Our built environment has such tremendous influence over our daily lives. Can we even identify with the nation of our ancestors, so different is our way of life today? What, truly, does the United States of 2011 share with the US of 1911? Of 1811? Up until the 1950's, the argument could be made that there were many similarities in the way of life and therefore the thought patterns that bound the nation. But after the 1950's, after the widespread domination of automobiles and the onslaught of suburbia, I find the argument much contrived. We are no longer the same people, we do not live our lives among our cities and see our homes by foot, but instead live among strip malls and approach our homes in cars. Look out your window. Unless you live in a historical part of town (unlikely), what out there binds you with your city? Not much, I'll wager. Likely you live in a suburb which could be anywhere in any part of any city in the country. If you live in a Victorian in San Francisco, a Greek Revival in Savannah, or Brownstone in Brooklyn, among many other fine options, I hope you appreciate where you live. That sense of identity is increasingly rare. 

Sense of place binds a nation. I believe feelings of guilt and responsibility are appropriate for what amounted to the end of a way of life which had sustained for centuries, for an unraveling of our bindings. It was almost like leaving the nation and starting anew. A single invention, the automobile, was allowed to waltz in and hijack a country. Worse, nearly all alternatives were obliterated, such as the dismantling of the streetcar network. Suburbs so dominate the available choices today that any other option seems impossible to contemplate, especially if the government continues to subsidize suburban developments in the form of infrastructure and federally backed mortgages. But change it must, if we are to once again recognize our way of life.

Wednesday, February 23, 2011

Not some pushover

Architects, in contrast to common perception, are not a well paid lot. In fact, most make salaries not much better than engineers and certainly nowhere near lawyers or doctors (despite going to university for just as long). It's often said it's a profession you choose for the love of the job, not for the money. All fine and dandy, but who says lawyers and doctors don't love their job? In the end it's all about business, about money. Architects don't directly make or save clients' money as lawyers do and they sure don't save lives. And with any engineer able to make drawings just as well, there isn't an absolute requirement to have an architect involved. All of which translates to a world in which architects find themselves increasingly pushed to the sidelines, into a never-ending fight to convince the building trade of their continued relevance. The consequences of this are visible everywhere, and we now live in a world more ugly than it ever has been.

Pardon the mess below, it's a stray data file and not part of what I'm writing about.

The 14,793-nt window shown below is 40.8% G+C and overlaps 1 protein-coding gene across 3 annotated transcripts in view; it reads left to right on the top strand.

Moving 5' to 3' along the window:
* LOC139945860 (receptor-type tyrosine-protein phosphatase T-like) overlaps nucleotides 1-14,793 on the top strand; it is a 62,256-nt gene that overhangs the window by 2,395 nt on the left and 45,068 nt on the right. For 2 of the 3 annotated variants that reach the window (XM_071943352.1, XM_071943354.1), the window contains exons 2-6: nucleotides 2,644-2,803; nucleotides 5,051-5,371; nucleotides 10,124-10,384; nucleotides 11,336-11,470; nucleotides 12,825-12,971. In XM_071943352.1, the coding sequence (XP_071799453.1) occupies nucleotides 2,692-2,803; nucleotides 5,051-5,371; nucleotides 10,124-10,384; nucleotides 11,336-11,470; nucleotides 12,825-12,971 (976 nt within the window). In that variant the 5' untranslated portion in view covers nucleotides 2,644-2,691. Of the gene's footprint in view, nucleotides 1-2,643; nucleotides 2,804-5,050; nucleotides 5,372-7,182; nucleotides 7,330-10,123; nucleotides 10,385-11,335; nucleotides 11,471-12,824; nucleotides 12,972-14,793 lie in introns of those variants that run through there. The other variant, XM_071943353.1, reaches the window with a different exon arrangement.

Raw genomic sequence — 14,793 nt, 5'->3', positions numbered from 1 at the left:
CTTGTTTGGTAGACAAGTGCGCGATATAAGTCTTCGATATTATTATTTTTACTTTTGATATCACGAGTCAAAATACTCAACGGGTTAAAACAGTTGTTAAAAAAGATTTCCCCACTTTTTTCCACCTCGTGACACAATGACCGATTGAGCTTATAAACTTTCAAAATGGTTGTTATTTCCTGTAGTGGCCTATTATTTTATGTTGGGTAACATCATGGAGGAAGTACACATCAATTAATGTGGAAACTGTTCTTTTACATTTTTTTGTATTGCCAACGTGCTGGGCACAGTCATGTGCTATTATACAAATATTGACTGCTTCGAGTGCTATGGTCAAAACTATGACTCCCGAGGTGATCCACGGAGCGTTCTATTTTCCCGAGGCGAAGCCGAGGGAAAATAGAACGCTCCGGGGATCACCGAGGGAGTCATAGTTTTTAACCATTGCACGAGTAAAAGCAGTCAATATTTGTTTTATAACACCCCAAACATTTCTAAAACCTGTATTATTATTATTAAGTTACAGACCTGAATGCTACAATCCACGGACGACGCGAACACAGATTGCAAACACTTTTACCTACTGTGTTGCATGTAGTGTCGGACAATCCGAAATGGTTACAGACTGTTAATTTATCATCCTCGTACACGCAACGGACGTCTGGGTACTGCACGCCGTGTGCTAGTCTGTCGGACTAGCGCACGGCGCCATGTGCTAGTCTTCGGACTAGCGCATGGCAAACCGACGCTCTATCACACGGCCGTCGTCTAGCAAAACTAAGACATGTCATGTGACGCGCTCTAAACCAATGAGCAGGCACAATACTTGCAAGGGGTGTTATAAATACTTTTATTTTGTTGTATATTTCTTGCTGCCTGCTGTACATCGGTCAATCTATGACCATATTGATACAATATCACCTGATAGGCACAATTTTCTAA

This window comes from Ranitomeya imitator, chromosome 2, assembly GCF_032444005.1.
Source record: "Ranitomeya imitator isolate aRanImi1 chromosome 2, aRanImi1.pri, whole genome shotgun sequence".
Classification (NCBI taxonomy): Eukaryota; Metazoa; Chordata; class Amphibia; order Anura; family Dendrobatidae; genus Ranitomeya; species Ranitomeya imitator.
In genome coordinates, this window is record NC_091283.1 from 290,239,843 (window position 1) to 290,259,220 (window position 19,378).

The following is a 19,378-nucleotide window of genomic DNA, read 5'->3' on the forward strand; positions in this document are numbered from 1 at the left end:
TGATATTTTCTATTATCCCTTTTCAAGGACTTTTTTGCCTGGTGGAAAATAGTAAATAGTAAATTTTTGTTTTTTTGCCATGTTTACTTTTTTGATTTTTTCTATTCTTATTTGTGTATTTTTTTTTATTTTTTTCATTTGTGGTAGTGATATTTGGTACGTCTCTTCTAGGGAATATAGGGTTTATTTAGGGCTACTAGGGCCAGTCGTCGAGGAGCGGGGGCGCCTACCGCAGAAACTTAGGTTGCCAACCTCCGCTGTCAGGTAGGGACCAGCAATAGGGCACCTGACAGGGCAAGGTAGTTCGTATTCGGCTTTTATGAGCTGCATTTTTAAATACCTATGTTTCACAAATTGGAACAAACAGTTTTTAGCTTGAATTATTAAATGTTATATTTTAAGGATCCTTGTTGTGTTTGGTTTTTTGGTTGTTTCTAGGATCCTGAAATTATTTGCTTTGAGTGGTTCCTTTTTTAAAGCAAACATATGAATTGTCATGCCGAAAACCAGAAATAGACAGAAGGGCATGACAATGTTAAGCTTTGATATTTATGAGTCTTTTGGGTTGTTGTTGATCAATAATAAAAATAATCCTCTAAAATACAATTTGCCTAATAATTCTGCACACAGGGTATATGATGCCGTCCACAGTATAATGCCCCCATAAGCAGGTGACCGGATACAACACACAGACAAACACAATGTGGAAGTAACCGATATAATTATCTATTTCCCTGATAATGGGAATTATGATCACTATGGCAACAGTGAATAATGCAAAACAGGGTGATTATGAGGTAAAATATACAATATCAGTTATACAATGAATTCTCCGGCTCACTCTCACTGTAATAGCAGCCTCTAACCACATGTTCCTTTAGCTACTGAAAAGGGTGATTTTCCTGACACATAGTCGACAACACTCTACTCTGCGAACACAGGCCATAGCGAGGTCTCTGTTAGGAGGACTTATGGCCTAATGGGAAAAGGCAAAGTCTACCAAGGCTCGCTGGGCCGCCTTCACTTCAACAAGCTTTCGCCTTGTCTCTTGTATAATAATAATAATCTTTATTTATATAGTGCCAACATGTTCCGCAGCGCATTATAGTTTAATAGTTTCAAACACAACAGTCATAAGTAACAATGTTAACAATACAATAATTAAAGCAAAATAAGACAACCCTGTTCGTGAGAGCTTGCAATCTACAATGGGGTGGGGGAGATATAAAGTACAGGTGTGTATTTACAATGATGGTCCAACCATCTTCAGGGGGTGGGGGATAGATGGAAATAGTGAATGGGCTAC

I was reminded by this again by a Wall Street Journal article about skyrocketing lawyers' fees, which now reach as high as $1250 an hour for stars of the profession! "We'll keep paying them a lot of money, because they're worth that," said a General Electric counsel in the article. That's the weekly salary of a young architect and according to the Department of Labor, the average hourly rate for architects in 2008 was $39.60. Quite a contrast. 

The law profession, especially in the US and UK, is a very tight knot group, what with bar associations and the fact that many politicians are themselves lawyers. Lawyers have been looking out for themselves for centuries and it's very difficult to do anything in the Western world these days without the guidance of a lawyer. The same cannot be said about the architectural profession, despite professional bodies such as the RIBA (Royal Institute of British Architects) and AIA (American Institute of Architects). Infighting is common, with architects often undercutting their competitors or refusing to pay interns. Just last year the RIBA experienced a significant internal power struggle over such issues. How can the profession expect to be respected by their clients if they cannot even reach consensus among themselves? Don't air your dirty laundry, we are taught, yet architects do so again and again. 

Arguably, there is in my mind another possibility, that being not solely the unprofessionalism of architects' respective bodies but namely the presentation of individuals. For you see, many architects fancy themselves the starving artist... and look the part. I had a similar discussion with my colleagues while an architectural assistant in London, and it wasn't something they'd really thought about before. But how can architects be surprised by their hierarchy in the business world if they show up to work in jeans and a t-shirt? Like it or not, people base their impressions about others based on the way they dress. If an architect is meeting with a client, who likely is a successful businessman, should they not meet them on equal terms? Should they not at the least dress the part of an equally successful professional? The client should think, should have no doubt, that they are dealing with someone worth the money, not some pushover. 

If architects want to play poor artist or cool hipster, they should do that on their own time, not degrade the reputation of the profession. Architects are an absolutely fundamental part of our everyday lives, shaping the cities, streets, and buildings which occupy every minute of our waking hours. But if they can't make the sacrifice to wear a suit, maybe they deserve the degrading position they now occupy. Maybe they're fine with dissolving into the history books and abandoning cities to those who couldn't care less. 

Saturday, February 5, 2011

Down with suburbs, long live cities